During the Holocaust, Nazis referred to Jews as rats. Hutus involved in the Rwanda genocide called Tutsis cockroaches. Slave owners throughout history considered slaves subhuman animals. In Less Than Human, David Livingstone Smith argues that it’s important to define and describe dehumanization, because it’s what opens the door for cruelty and genocide.
“We all know, despite what we see in the movies,” Smith tells NPR’s Neal Conan, “that it’s very difficult, psychologically, to kill another human being up close and in cold blood, or to inflict atrocities on them.” So, when it does happen, it can be helpful to understand what it is that allows human beings “to overcome the very deep and natural inhibitions they have against treating other people like game animals or vermin or dangerous predators.”
Yes, but I think it can also be helpful to understand what it is that allows human beings to overcome the at least somewhat natural (in my view) inhibitions they have against treating sentient animals like…cartoon characters. Killing an animal quickly in order to eat it is one thing and torturing it for fun is quite another.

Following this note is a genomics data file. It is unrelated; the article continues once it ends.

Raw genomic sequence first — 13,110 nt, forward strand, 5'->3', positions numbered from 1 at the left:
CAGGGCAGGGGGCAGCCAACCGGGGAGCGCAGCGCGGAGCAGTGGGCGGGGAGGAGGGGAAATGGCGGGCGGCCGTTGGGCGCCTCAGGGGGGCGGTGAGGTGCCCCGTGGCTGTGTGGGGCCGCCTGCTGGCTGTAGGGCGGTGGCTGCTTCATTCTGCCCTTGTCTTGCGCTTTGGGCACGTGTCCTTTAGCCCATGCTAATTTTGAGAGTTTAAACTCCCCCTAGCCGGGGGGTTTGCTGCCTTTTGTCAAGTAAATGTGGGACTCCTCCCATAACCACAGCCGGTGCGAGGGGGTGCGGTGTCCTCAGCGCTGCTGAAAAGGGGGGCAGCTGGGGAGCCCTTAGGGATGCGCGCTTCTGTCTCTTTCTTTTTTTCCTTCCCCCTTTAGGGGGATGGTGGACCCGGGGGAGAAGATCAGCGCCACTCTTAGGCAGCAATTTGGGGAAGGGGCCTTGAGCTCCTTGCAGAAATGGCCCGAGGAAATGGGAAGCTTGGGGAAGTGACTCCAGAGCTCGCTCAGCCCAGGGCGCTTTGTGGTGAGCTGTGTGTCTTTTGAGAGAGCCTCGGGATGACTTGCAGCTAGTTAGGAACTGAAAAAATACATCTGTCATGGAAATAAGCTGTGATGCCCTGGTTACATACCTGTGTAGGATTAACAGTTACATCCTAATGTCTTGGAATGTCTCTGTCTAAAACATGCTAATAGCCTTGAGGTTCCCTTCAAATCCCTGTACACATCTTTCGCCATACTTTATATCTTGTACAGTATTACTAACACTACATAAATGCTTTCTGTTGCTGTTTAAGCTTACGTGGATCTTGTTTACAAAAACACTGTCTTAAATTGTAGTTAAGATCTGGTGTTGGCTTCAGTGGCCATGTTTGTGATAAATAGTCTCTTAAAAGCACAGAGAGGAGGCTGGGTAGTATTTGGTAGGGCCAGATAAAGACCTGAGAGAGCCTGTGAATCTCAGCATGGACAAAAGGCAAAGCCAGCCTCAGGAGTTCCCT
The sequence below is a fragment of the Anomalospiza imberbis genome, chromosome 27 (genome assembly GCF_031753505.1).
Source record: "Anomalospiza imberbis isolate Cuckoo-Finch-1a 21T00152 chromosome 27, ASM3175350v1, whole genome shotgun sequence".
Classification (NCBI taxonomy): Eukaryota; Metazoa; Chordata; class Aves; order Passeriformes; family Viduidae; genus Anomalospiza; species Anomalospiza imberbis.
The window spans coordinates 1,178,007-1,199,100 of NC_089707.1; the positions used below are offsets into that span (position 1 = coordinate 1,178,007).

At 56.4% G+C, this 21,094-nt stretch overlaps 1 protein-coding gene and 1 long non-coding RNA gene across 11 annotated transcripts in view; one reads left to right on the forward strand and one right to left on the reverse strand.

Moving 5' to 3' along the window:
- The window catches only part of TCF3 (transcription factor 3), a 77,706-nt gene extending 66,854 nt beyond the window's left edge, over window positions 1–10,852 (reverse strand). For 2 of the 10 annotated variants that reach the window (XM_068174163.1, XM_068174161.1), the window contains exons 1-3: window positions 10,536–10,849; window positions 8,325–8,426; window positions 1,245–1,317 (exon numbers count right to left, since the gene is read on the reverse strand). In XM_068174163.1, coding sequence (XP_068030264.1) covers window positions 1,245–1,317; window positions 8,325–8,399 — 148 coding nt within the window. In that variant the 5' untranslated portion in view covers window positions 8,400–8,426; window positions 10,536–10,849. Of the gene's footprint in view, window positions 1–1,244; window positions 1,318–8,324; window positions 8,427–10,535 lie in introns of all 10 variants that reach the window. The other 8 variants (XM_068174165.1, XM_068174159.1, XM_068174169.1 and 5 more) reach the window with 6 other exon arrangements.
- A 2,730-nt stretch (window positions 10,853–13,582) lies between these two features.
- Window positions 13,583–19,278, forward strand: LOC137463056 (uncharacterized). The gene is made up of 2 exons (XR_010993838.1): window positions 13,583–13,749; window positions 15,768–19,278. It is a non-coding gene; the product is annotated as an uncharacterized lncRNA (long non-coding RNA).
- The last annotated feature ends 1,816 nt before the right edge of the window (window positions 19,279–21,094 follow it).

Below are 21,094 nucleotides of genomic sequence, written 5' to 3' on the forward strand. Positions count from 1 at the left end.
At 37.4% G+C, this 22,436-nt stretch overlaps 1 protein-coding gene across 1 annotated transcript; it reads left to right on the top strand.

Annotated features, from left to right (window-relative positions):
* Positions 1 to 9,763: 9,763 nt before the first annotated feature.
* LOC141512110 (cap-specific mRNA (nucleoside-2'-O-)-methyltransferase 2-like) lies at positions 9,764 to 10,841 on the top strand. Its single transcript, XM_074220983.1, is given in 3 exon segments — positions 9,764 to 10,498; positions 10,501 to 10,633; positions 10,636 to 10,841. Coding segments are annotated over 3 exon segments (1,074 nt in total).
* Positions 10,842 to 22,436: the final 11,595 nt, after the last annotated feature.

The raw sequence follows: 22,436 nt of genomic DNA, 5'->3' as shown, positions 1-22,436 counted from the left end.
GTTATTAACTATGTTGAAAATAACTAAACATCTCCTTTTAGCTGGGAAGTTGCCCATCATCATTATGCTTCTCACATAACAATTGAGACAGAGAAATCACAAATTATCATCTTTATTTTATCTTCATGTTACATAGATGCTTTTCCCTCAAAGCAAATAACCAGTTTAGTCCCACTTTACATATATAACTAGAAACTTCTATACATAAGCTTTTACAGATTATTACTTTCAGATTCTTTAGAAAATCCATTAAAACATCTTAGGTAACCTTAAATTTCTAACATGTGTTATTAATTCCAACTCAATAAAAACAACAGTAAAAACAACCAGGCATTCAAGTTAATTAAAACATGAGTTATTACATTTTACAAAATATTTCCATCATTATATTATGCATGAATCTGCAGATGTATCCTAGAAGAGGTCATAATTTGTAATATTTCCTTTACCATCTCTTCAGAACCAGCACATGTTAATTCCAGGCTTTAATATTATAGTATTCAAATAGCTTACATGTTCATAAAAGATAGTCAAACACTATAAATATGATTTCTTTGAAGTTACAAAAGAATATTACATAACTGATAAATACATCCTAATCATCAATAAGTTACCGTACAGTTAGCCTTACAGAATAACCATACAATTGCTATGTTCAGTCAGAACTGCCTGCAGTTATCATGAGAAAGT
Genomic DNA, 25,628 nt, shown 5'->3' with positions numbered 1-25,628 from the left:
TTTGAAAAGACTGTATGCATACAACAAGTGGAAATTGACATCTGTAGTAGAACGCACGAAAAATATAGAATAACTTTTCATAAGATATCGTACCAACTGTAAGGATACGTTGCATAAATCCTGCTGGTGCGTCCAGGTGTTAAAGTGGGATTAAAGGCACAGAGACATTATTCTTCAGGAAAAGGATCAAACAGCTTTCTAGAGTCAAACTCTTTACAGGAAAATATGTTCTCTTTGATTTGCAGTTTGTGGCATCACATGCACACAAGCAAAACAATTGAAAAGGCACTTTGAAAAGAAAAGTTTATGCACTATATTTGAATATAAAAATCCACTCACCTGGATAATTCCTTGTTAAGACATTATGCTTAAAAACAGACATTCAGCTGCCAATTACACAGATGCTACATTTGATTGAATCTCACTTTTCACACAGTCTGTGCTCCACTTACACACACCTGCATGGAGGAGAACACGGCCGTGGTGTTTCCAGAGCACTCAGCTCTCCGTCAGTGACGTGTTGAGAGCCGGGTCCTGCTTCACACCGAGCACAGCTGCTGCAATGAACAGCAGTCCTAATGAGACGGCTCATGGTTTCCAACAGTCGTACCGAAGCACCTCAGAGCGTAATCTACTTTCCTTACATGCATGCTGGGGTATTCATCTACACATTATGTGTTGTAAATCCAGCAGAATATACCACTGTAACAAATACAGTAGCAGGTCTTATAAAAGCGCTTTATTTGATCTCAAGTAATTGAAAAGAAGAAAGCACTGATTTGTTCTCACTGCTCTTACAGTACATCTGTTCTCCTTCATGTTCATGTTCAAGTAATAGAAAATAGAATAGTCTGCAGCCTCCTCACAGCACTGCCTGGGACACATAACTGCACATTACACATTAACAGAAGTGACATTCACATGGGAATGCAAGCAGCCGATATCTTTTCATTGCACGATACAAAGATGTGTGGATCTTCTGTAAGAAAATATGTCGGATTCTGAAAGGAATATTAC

Human beings have long conceived of the universe as a hierarchy of value, says Smith, with God at the top and inert matter at the bottom, and everything else in between. That model of the universe “doesn’t make scientific sense,” says Smith, but “nonetheless, for some reason, we continue to conceive of the universe in that fashion, and we relegate nonhuman creatures to a lower position” on the scale.
Yes but we don’t want to torment sentient animals (in my view) even if we do see them as lower on a hierarchy of value, at least most of us don’t. We may want to use them and be indifferent to whatever discomfort and fatigue that costs them, but that’s some steps away from deliberately tormenting them.
Don’t mind me; I’m just collecting material.